Local Gambian IPS journalist Saloum Sheriff Janko visited the 7th IFAD Regional Forum in Banjul last month. Read his interviews and impressions below. More stories about smallholder farmers from the region in English and in French on the IPS news-site. IPS prepared a special TerraViva for distribution in Banjul and you can read it here in English or French.
As the leader of a women’s organisation of 52 smallholder farmers, Hajara Ibrahim Tamaiko, 58, knows all too well the challenges facing farmers in northern Ghana.
While there may be a number of organisations willing to help women smallholder farmers like herself, many ask for project proposals or business plans which, she told IPS, rural women have no knowledge of.
Tamaiko, whose failed microfinance business led her into farming, said that she only began adding value to her produce after receiving the necessary training from an organisation that did not require a business plan from her.
“With the International Fund for Agricultural Development (IFAD) projects in northern Ghana, they give you lots of assistance and training once they knew you are serious,” she said.
Now she processes the vegetables and fruits she grows into juice.
“Before I used to earn nearly 200 dollars, but now I earn more than that (500 dollars) and I am able to care for my family,” Tamaiko said.
But, she said, more investment was needed to develop agriculture on the continent.
“More investment is needed … especially in the areas of marketing, financing the poor farmers who are coming up with out strong financial support and to build a better road network linking farmers to the various markets. If these problems are solved, African farmers are potentially strong enough to address food shortages and poverty reduction,” Tamaiko said.
Farming organisations from West and Central Africa agreed.
Mohamed Lamin Fayinkeh, president of the National Coordinating Organization for Farmers Association of the Gambia, a farmer’s network that consists of 11 organisations, told IPS that governments needed to invest more to increase food production and thereby eradicate poverty in the region.
He said that access to finance was one of the main challenges farmers faced since there were few agricultural investment banks in Africa.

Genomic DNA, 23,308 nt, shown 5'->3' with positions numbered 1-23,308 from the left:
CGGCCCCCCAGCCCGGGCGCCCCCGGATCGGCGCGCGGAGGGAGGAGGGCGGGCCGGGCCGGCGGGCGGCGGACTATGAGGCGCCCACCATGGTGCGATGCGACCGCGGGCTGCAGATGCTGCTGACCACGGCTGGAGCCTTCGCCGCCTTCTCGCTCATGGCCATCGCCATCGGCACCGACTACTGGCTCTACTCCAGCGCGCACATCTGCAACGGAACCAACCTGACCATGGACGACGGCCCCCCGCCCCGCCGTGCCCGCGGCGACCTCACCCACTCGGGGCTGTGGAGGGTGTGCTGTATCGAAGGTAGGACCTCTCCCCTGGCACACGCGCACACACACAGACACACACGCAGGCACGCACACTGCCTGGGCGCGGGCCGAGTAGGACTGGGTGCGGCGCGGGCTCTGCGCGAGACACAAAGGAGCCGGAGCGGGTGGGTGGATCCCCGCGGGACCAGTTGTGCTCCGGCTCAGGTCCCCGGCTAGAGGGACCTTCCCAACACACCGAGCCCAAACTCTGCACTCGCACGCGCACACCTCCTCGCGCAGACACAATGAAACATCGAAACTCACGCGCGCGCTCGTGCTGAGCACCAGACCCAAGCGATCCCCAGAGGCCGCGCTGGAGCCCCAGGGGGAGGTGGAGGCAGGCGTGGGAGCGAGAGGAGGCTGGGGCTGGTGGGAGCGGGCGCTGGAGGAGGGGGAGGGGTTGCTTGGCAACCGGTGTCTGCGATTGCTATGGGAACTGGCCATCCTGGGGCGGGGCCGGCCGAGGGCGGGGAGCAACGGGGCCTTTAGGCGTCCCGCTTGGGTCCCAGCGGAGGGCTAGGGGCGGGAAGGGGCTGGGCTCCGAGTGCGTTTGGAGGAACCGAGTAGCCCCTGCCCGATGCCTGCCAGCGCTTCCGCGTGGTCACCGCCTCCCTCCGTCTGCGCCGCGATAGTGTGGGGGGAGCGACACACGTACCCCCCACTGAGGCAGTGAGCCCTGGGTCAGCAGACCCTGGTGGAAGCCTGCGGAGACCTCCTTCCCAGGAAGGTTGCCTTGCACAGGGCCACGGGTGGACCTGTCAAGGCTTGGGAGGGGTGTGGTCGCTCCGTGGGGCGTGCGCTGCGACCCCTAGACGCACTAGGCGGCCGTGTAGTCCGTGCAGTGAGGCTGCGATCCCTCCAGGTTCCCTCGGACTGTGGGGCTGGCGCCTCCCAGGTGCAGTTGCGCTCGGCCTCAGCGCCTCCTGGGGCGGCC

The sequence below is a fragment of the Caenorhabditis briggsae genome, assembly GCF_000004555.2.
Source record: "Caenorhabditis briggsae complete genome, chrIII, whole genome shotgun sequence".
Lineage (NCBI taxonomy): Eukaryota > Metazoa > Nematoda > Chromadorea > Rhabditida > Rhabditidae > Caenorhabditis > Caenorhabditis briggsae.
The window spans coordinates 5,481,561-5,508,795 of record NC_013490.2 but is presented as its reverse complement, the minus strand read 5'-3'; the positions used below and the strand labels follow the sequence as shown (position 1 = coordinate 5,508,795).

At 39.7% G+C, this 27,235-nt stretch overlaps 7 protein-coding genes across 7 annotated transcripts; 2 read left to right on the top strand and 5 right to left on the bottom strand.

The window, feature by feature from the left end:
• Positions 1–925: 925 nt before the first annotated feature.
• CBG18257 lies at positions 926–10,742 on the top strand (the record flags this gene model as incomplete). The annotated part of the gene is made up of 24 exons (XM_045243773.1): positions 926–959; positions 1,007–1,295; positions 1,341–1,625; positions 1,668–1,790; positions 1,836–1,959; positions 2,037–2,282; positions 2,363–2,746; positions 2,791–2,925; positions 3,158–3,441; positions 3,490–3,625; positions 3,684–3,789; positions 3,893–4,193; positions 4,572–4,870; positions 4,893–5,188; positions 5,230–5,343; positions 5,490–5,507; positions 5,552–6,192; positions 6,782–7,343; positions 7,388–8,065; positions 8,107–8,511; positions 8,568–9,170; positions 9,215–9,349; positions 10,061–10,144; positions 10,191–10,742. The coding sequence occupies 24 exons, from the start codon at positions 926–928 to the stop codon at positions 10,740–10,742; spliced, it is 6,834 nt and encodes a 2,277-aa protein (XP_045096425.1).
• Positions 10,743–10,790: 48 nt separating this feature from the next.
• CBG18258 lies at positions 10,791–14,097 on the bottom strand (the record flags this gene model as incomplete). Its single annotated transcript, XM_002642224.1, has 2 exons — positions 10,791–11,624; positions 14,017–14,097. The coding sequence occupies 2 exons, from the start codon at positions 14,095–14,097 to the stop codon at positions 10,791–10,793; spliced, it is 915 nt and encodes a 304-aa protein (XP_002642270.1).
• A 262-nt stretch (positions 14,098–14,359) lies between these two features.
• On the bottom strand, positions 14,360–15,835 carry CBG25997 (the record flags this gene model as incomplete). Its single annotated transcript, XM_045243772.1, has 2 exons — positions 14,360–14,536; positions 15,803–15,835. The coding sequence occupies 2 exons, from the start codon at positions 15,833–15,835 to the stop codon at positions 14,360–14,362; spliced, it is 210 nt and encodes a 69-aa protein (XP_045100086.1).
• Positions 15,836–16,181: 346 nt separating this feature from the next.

“Banks and micro finance sectors in the Gambia demand high interest rates from farmers, which has discouraged many farmers from taking out loans to invest in agriculture,” Fayinkeh said.
Ides de Willebols, West and Central Africa division director for IFAD, speaking at the organisation’s 7th Regional Forum in Banjul from Nov. 12 to 15, the Gambia, said that economic activity in West and Central African countries was partly driven by agriculture, which employs 60 percent of a country’s economically-active population.
“However, agriculture’s contribution to growth in West and Central African has generally been less than its share of overall GDP, and given its large share of employment, labour productivity is low compared to the emerging services and manufacturing sectors.
“Approximately three quarters of the rural population of the Gambia is classified as poor. Despite progress in recent years, the country is still burdened with widespread and persistent rural poverty, particularly among women and young people,” Willebols noted.
- Deforestation Spawns Creeping Desert in Central Argentina
- Working To Honour Nelson Mandela’s Legacy
- U.N. Stays on Sidelines of Central African Chaos
- Bill Commits U.S. Diplomacy to Ending Abuse of Women
- Preserving Life in Cuba for When the Climate Changes
- Morocco Under Fire Over Women’s Rights Bill
- U.N.’s Post-2015 Agenda Needs a Triple Play
- Bringing Cameroon’s Marginalised to the Poverty Debate
- Gaza Returns to Donkey Days
- Iran Deal Looks Safe from Lawmakers’ Attack for Now